Treating Sarcoptic Mange in Dogs

Pet Shed Vet

March 31, 2021

Dogs sitting by the road

Sarcoptic mange is the most common type of mange in dogs. It is a skin disease caused by host-specific strains of the burrowing mite, Sarcoptes scabiei. The strain that affects dogs is Sarcoptes scabiei var. canis.


The most commonly used tests to diagnose scabies are skin scrapings, which aim to scrape out a few mites from their skin "burrows". These mites can then be identified when the scraped sample is examined under a microscope. The preferred areas for skin scrapings are the elbows, hocks, and chest, as there is a higher chance of finding the mites there. Ear tips are sometimes scraped too.

The hair is usually clipped from the site, then a scalpel blade doused with a little mineral oil scraped across the skin. The skin and debris collected on the scalpel blade are wiped onto a slide and examined under a microscope by the veterinarian.

Unfortunately, Sarcoptes mites are very difficult to find. If a single mite or egg is seen, this confirms the disease, however if none are found, this does not rule sarcoptic mange out. In fact, only about 20 percent of cases will have a positive scrape.

Another common sign indicating the presence of Sarcoptes mites is the pinnal-pedal reflex (pinna is the ear flap, pedal is the hind foot). This involves rubbing the ear margin between the thumb and forefinger in the hope of eliciting a scratch reflex with the hind leg on the same side as the ear. If positive, this is highly suggestive of scabies and occurs in around 75 percent of cases.

What is the best treatment for mange in dogs?

All in-contact dogs and cats must be treated, as the disease is highly contagious. The mites on infected animals must be killed and any bacterial infections should be treated with antibiotic medications. For severe itching, veterinarians will often prescribe anti-inflammatory medications to provide some relief.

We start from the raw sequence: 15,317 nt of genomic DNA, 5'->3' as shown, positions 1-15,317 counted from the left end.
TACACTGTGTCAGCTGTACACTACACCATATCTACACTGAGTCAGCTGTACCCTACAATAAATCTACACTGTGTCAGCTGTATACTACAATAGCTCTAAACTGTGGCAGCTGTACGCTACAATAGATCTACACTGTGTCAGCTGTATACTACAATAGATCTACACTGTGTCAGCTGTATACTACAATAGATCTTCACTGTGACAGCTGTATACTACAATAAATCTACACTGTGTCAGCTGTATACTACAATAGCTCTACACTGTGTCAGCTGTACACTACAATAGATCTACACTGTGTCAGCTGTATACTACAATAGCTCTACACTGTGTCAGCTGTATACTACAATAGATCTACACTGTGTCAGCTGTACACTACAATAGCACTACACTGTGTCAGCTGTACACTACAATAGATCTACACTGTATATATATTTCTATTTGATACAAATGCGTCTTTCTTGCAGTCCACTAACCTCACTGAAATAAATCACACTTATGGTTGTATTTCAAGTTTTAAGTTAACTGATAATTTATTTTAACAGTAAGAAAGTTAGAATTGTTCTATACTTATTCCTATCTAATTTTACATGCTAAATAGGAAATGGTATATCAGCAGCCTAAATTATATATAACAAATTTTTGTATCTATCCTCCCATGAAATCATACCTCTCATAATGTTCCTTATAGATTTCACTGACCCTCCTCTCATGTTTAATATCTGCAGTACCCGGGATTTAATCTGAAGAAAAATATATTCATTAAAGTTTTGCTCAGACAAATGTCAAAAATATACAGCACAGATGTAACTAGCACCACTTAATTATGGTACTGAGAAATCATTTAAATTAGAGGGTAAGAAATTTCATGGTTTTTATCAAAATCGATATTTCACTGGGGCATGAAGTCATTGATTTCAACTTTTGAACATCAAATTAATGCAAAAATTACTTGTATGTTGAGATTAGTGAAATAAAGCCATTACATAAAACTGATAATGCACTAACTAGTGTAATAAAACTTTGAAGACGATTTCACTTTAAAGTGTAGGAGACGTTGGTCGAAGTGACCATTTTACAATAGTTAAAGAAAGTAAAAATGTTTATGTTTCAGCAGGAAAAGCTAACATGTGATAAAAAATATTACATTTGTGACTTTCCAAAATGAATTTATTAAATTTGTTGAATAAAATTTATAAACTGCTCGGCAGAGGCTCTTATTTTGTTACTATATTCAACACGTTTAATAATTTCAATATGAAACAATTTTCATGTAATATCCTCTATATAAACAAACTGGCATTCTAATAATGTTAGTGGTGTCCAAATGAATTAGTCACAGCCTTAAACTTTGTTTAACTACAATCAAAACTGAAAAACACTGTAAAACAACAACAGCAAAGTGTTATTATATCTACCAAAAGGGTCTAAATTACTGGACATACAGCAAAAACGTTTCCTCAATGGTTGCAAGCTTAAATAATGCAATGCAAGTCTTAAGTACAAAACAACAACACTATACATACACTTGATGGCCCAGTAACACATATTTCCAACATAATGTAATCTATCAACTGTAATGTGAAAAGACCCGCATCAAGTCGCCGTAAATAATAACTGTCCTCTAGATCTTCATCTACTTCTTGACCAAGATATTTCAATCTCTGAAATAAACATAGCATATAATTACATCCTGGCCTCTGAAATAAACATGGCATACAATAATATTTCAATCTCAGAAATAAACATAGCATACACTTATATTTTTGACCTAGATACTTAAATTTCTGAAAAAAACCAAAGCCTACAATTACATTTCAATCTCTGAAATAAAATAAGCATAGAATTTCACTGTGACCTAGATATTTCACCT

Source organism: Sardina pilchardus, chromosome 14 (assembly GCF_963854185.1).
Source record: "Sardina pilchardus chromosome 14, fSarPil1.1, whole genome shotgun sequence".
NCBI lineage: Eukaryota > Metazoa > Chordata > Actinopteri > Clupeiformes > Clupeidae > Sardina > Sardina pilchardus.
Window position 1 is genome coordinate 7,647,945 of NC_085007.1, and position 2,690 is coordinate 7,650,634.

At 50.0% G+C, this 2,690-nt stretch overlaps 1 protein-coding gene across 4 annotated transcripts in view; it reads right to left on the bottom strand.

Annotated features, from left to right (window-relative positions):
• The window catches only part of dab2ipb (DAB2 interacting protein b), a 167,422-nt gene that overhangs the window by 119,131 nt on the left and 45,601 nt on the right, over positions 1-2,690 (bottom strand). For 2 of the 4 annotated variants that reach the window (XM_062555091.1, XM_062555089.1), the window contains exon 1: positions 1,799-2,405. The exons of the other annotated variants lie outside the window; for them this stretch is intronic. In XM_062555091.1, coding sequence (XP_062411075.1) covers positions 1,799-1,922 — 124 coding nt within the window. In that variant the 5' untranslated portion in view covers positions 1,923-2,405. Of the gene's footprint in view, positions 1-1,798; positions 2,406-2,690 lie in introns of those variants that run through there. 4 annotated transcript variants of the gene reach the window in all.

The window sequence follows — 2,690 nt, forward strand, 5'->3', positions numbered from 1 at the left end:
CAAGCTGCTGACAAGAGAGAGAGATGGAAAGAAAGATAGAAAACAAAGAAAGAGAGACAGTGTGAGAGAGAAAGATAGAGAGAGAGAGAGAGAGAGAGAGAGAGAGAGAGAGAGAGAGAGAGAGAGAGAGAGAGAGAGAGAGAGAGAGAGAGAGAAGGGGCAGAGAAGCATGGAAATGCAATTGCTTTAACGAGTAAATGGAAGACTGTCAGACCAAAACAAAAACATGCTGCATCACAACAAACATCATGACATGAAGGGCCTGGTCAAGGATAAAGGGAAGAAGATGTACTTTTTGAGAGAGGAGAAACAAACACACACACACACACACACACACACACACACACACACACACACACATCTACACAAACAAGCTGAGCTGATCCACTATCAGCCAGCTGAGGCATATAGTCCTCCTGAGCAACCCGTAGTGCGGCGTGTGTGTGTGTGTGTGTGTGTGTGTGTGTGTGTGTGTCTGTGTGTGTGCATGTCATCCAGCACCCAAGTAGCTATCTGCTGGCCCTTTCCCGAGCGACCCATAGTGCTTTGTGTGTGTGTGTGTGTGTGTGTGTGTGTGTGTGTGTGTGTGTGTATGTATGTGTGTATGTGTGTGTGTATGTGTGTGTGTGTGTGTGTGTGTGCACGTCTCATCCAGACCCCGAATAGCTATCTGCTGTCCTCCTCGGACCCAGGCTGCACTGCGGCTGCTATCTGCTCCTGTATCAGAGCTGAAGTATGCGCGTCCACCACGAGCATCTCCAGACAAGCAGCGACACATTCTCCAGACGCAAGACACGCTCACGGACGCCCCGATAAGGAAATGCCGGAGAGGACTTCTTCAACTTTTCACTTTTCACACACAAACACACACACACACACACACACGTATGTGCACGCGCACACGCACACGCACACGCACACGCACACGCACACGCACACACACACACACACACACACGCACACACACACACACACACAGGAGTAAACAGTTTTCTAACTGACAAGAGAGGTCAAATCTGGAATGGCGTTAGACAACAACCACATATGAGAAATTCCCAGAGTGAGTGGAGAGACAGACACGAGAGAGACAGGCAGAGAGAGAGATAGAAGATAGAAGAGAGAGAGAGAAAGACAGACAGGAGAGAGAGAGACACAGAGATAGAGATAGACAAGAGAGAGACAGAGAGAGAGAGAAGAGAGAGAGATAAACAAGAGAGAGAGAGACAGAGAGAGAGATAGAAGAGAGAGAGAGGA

Estimates of how long the mites can survive away from a host vary widely, from less than 24 hours up to three weeks. So, while in a worst case scenario, mites will be virtually eliminated from the environment within a couple of weeks, it is still advisable to treat the environment and the pet's bedding to speed the death of the mites.

There are a number of treatments that can be used to kill mites:

  • Selamectin (Revolution): Two monthly treatments are required for the treatment of sarcoptic mange in dogs. Trials in the US and Europe demonstrated that based on skin scrapings, the efficacy of selamectin against Sarcoptes infestations on dogs was greater than 95 percent by day 30, and 100 percent by day 60.
  • Fipronil (Frontline) has a claim to aid in the control of scabies.
  • Amitraz washes and dips, such as Demadex Acaricidal Dog Wash and Mitaban are also approved for the treatment of sarcoptic mange. For maximum effect, the dog should be completely clipped of all hair and bathed in a shampoo which cleans out the pores of the skin and encourages the mites to move towards the skin surface prior to treatment with a dip. Shampoos containing benzoyl peroxide are ideal for this pre-wash.
  • The dip solution should be diluted to the appropriate strength with water, then applied with a sponge to ensure the animal is thoroughly wet. After application, the dog should not be rinsed or towel dried but either air dried or dried with a blow dryer. Normally, three to six treatments will be required to cure the dog. Take extra care when using these dips as they can be toxic.
  • Weekly applications of lime sulphur for five or more weeks are safe and effective. However, be mindful as the product has a foul odor.
  • Ivermectin and milbemycin oxime have been used by some veterinarians as an alternative treatment with reported success even without FDA approval.

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